Above: Chairman of Future Edu Warwick Moppett with Narrabri High School students at the Future Edu information night, from left, Georgina Goodhew, Blake Ryan, Makayla Johannesen, Alyssa Ford and Courtney Rutter.

A Narrabri community group, Future Edu, is actively working with local organisations and young people to promote students’ interest and engagement with the STEM subjects – science, technology, engineering and mathematics.

STEM education is an interdisciplinary approach to learning where study is coupled with real-world lessons as students apply science, technology, engineering, and mathematics in contexts that make connections between school, community and careers. Locally, ‘real world’ options are wide, ranging in this district from agricultural science to astro science.

Last night Future Edu held an information evening attended by students, including some who have changed their curriculum after work experience in high tech industries, local science and tech industry representatives and the senior project officer, Department of Primary Industries Regional Industry, Education Partnerships, Anthony Hollis.

“People in the room were asked to make a commitment or engage with Future Edu to consider a cash contribution , or sponsor an event or activity for Future EDU, or more importantly provide an opportunity to the schools to assist them with learning STEM subjects” said Future Edu chairman Warwick Moppett.

“For example, if we have a science teacher interested in chemistry and water, we could ask the shire council to open up their high tech water treatment plant to encourage understanding of the processes of water delivery to the home” said Mr Moppett.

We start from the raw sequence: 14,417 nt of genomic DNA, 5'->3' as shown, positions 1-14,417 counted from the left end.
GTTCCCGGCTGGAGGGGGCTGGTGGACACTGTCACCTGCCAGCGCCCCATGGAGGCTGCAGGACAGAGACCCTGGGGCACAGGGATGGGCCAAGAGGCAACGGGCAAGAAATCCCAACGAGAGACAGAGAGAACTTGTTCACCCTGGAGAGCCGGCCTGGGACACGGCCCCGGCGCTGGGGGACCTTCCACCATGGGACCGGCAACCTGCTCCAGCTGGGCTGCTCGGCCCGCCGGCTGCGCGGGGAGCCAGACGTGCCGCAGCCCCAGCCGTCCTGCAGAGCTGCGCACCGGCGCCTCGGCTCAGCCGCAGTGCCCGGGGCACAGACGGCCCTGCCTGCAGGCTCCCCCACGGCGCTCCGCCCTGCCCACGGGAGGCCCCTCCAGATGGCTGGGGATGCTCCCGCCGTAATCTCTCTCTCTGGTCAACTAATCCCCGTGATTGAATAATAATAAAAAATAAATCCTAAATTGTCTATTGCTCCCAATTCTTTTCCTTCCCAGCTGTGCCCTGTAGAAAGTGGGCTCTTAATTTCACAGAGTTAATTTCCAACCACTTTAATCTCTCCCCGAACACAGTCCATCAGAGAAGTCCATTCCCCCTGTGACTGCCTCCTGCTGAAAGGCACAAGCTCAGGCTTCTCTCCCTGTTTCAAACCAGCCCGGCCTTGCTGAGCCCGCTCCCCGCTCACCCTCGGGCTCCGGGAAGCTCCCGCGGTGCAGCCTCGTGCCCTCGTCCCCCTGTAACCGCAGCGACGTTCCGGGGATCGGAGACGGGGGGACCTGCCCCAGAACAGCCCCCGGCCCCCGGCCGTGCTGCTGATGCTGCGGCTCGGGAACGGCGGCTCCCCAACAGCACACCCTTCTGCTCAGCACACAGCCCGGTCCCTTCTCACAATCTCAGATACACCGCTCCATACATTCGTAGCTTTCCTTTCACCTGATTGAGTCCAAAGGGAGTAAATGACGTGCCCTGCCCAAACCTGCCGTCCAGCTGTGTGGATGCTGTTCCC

“There is a lot of science and engineering involved in just that.

“These are the kind of resources we already have within our community that organisations and corporations can commit to with our program.

“If we are successful over time, an agricultural science teacher would be attracted to Narrabri having seen the level of support from the community, say from existing research stations.

“A teacher would find a curriculum almost laid out because he or she would have access to these organisations and their people.”

Future Edu has a program which will promote engagement across a number of project ideas to encourage young people to consider STEM subjects.

There is a recognised shortage of science and technical career graduates in the Australian community.

The Future Edu project is taking the initiative in addressing this locally.

There are many local organisations which can be part of the program.

Mr Moppett said the interaction with local science and tech. entities could expose students to the science and technical environments right here in the shire and improve their choices in career and curriculum.

And the local science jobs options available range from agricultural science to astro science and much more in between.